XINING, China, Jan. 5 (Xinhua) — 8-year-old Li Jiarong never dreamed that one day she might be able to learn tennis in her remote Chinese hometown, sweating on the court like her idol Li Na. What’s more incredible is that her coach is a foreigner.
Judging from the fluency of his Chinese, it’s hard to believe Joshua Robinson isn’t a native speaker. Every afternoon after school, many children like Jiarong flock to the tennis court in Qinghai Province’s rural county of Huzhu to take his classes.
37 years old and rarely seen in anything other than sportswear, Robinson hails from Wisconsin, USA, and graduated from the University of Milwaukee, where he studied Chinese, in 2013.
A passionate sportsman, he began playing tennis at the age of 12, and also enjoys baseball, rugby and swimming.
Influenced by his mother, Robinson became fascinated by China. The American first arrived in the country in 2009 to study Chinese in Inner Mongolia’s capital Hohhot, and also worked as a private tennis coach in Beijing.
“In the autumn of 2013, I came to Qinghai Province for the first time,” he said. “The blue sky, white clouds and snow mountains impressed me. What surprised me even more was that a remote county such as Huzhu had clay courts just like at the French Open.”
Afterwards, Robinson returned to Beijing and continued working as a tennis coach. The job was easy and well-paid, but he felt unfulfilled.
“I wanted to teach more children to play tennis, but there’s no shortage of good coaches in a big city like Beijing. I wanted to go to a place where I could make a difference,” he said.
In 2017, Robinson came to Huzhu, renting local tennis courts and beginning his new career. But things did not initially go to plan.
“Tennis is no longer a new sport for children in big cities, but children here are still unfamiliar with it. I went round schools and handed out leaflets, but only two children enrolled,” he remembers.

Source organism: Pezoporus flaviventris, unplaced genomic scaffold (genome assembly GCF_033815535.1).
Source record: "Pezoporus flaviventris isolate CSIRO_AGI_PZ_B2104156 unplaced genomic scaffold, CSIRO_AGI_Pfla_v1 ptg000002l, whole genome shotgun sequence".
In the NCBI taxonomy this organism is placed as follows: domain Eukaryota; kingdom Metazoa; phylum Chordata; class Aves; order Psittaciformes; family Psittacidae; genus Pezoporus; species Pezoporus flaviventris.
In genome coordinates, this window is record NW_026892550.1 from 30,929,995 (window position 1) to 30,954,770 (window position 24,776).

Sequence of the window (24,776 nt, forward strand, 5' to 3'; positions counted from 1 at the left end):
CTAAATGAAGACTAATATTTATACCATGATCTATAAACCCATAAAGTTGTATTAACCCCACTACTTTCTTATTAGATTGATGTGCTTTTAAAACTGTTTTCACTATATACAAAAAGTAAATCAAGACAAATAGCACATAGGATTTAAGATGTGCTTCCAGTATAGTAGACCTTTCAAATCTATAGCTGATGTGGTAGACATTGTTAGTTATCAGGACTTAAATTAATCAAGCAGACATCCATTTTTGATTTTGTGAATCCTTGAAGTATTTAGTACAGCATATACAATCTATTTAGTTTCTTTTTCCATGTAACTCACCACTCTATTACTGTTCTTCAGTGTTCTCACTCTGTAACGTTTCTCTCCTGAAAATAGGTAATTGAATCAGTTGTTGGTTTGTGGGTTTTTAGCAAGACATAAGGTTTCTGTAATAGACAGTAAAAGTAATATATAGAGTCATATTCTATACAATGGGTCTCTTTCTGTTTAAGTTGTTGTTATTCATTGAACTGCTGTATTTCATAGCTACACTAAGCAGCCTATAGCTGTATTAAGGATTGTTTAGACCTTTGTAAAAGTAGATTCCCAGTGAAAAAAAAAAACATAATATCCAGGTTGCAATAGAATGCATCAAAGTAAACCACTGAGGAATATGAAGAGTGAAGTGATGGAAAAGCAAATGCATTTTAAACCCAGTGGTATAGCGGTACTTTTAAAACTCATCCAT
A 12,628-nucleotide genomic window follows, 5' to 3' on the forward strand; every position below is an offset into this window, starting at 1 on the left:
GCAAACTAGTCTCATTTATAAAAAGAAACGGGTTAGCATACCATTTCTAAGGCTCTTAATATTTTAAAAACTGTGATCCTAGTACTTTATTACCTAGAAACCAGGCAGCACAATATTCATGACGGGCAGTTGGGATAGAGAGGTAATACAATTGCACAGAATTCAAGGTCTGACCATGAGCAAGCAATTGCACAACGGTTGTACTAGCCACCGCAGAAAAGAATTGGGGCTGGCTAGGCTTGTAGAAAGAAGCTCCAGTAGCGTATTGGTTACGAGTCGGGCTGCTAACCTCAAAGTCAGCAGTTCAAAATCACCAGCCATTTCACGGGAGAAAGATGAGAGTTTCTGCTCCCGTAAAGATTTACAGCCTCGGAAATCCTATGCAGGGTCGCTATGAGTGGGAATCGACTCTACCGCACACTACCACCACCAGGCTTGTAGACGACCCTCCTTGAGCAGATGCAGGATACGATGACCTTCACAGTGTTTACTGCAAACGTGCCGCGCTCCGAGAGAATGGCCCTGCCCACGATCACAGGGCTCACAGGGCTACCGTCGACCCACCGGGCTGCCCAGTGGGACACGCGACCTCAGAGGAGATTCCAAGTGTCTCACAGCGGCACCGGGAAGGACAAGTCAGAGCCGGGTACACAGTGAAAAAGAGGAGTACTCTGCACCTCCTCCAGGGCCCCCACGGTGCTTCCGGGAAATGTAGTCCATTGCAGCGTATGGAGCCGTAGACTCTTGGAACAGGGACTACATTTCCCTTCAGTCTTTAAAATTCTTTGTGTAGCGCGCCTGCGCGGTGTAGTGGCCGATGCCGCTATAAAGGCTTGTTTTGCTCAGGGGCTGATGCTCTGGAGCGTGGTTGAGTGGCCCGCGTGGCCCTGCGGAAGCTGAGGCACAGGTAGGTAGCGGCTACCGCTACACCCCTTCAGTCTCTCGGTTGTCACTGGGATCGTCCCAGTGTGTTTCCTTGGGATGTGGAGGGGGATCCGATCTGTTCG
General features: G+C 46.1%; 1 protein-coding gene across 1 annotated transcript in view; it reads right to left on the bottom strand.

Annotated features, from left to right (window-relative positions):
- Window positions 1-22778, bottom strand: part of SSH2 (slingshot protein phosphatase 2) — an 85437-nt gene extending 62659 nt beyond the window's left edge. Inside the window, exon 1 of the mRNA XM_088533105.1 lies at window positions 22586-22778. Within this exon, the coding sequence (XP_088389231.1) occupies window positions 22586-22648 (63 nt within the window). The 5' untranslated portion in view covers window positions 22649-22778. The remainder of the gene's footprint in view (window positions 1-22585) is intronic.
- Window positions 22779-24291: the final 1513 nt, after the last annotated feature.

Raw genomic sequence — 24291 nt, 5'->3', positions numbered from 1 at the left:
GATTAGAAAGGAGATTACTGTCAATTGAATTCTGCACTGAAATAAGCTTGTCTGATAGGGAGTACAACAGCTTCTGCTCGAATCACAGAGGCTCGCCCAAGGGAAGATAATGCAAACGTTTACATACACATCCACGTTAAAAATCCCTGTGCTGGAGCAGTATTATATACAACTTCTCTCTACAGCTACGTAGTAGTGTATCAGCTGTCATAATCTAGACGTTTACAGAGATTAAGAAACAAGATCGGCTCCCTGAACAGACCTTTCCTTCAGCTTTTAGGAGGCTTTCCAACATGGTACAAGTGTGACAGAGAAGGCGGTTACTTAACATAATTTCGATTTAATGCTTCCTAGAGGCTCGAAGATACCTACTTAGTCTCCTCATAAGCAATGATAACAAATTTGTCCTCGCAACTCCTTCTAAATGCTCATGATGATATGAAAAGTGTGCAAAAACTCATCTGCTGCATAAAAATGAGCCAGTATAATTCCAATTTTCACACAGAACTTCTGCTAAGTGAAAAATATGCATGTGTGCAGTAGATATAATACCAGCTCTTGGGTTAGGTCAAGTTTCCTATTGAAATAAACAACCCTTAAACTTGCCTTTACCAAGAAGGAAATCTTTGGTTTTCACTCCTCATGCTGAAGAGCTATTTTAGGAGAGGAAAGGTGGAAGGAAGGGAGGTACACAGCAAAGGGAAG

Although frustrated by the lack of interest, he remained devoted to tennis coach, and also taught English to local children.
Soon, news spread that a foreign coach had come to the remote county. As a result, Robinson had nearly 20 students by the spring of 2018. However, many parents had enrolled their children primarily so they could learn English, rather than tennis.
“Teaching both English and tennis attracted more parents and children, but I just wanted to focus on tennis coaching. Eventually I decided not to teach English anymore, and many children gave up,” he said.
At present, Robinson leads both junior and senior classes, with his students raging in age from four to 13. At weekends, he often takes students to compete in events in larger cities like Xi’an, Lanzhou and Chengdu.
Robinson also holds winter and summer training camps in Huzhu, which attract children from as far afield as Chongqing, Beijing, Hunan and Guangdong.
But there is great diversity even within Robinson’s local Qinghai cohort, with children from Tu, Tibetan and Korean ethnic minorities, something that fascinates the Wisconsin native.
“Many people living around me still do farm work at home. During the busy season, some of my coaches have to go home, digging potatoes to help their families.” Robinson says, adding that he hopes more local coaches can be trained, so that tennis can be better promoted in Qinghai and other remote areas.
“Learning tennis not only improves children’s fitness, but also teaches them to overcome stress and challenges from an early age. I hope tennis can give some of them a better life.”